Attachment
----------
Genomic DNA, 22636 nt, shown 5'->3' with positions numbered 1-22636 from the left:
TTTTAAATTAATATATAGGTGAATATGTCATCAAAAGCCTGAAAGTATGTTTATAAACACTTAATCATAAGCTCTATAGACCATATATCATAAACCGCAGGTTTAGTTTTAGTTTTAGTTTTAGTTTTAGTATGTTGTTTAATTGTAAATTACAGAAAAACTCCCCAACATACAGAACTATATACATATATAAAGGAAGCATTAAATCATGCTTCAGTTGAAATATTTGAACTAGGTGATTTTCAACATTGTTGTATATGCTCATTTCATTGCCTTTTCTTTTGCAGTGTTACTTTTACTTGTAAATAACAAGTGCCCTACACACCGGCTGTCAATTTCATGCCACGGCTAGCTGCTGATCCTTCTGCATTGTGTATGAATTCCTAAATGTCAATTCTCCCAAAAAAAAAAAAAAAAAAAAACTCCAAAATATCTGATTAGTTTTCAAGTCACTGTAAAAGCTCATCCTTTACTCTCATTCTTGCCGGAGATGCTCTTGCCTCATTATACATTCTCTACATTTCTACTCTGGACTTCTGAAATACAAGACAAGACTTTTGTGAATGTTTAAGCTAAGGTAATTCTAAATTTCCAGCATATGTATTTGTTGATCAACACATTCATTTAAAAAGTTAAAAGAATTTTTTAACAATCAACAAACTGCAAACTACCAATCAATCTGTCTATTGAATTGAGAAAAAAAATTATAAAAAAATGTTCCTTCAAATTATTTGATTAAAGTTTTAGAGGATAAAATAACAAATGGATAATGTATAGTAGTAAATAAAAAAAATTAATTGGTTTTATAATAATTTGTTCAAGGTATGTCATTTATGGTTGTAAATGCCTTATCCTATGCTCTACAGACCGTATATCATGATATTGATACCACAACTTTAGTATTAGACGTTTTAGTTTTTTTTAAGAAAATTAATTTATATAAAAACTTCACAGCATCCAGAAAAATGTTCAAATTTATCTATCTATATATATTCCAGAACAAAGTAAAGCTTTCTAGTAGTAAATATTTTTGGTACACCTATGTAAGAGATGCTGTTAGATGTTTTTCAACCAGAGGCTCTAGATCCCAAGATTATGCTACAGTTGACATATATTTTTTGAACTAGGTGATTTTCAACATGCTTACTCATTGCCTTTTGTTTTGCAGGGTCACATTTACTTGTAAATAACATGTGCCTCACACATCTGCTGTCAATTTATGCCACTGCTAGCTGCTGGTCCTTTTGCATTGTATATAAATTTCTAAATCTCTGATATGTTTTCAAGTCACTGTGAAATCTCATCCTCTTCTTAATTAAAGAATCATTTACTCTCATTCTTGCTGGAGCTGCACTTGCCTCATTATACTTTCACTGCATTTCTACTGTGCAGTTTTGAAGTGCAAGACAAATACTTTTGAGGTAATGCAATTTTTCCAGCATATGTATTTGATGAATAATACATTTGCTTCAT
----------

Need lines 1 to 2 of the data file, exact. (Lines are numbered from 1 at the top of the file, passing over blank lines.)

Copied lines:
Genomic DNA, 22636 nt, shown 5'->3' with positions numbered 1-22636 from the left:
TTTTAAATTAATATATAGGTGAATATGTCATCAAAAGCCTGAAAGTATGTTTATAAACACTTAATCATAAGCTCTATAGACCATATATCATAAACCGCAGGTTTAGTTTTAGTTTTAGTTTTAGTTTTAGTATGTTGTTTAATTGTAAATTACAGAAAAACTCCCCAACATACAGAACTATATACATATATAAAGGAAGCATTAAATCATGCTTCAGTTGAAATATTTGAACTAGGTGATTTTCAACATTGTTGTATATGCTCATTTCATTGCCTTTTCTTTTGCAGTGTTACTTTTACTTGTAAATAACAAGTGCCCTACACACCGGCTGTCAATTTCATGCCACGGCTAGCTGCTGATCCTTCTGCATTGTGTATGAATTCCTAAATGTCAATTCTCCCAAAAAAAAAAAAAAAAAAAAACTCCAAAATATCTGATTAGTTTTCAAGTCACTGTAAAAGCTCATCCTTTACTCTCATTCTTGCCGGAGATGCTCTTGCCTCATTATACATTCTCTACATTTCTACTCTGGACTTCTGAAATACAAGACAAGACTTTTGTGAATGTTTAAGCTAAGGTAATTCTAAATTTCCAGCATATGTATTTGTTGATCAACACATTCATTTAAAAAGTTAAAAGAATTTTTTAACAATCAACAAACTGCAAACTACCAATCAATCTGTCTATTGAATTGAGAAAAAAAATTATAAAAAAATGTTCCTTCAAATTATTTGATTAAAGTTTTAGAGGATAAAATAACAAATGGATAATGTATAGTAGTAAATAAAAAAAATTAATTGGTTTTATAATAATTTGTTCAAGGTATGTCATTTATGGTTGTAAATGCCTTATCCTATGCTCTACAGACCGTATATCATGATATTGATACCACAACTTTAGTATTAGACGTTTTAGTTTTTTTTAAGAAAATTAATTTATATAAAAACTTCACAGCATCCAGAAAAATGTTCAAATTTATCTATCTATATATATTCCAGAACAAAGTAAAGCTTTCTAGTAGTAAATATTTTTGGTACACCTATGTAAGAGATGCTGTTAGATGTTTTTCAACCAGAGGCTCTAGATCCCAAGATTATGCTACAGTTGACATATATTTTTTGAACTAGGTGATTTTCAACATGCTTACTCATTGCCTTTTGTTTTGCAGGGTCACATTTACTTGTAAATAACATGTGCCTCACACATCTGCTGTCAATTTATGCCACTGCTAGCTGCTGGTCCTTTTGCATTGTATATAAATTTCTAAATCTCTGATATGTTTTCAAGTCACTGTGAAATCTCATCCTCTTCTTAATTAAAGAATCATTTACTCTCATTCTTGCTGGAGCTGCACTTGCCTCATTATACTTTCACTGCATTTCTACTGTGCAGTTTTGAAGTGCAAGACAAATACTTTTGAGGTAATGCAATTTTTCCAGCATATGTATTTGATGAATAATACATTTGCTTCAT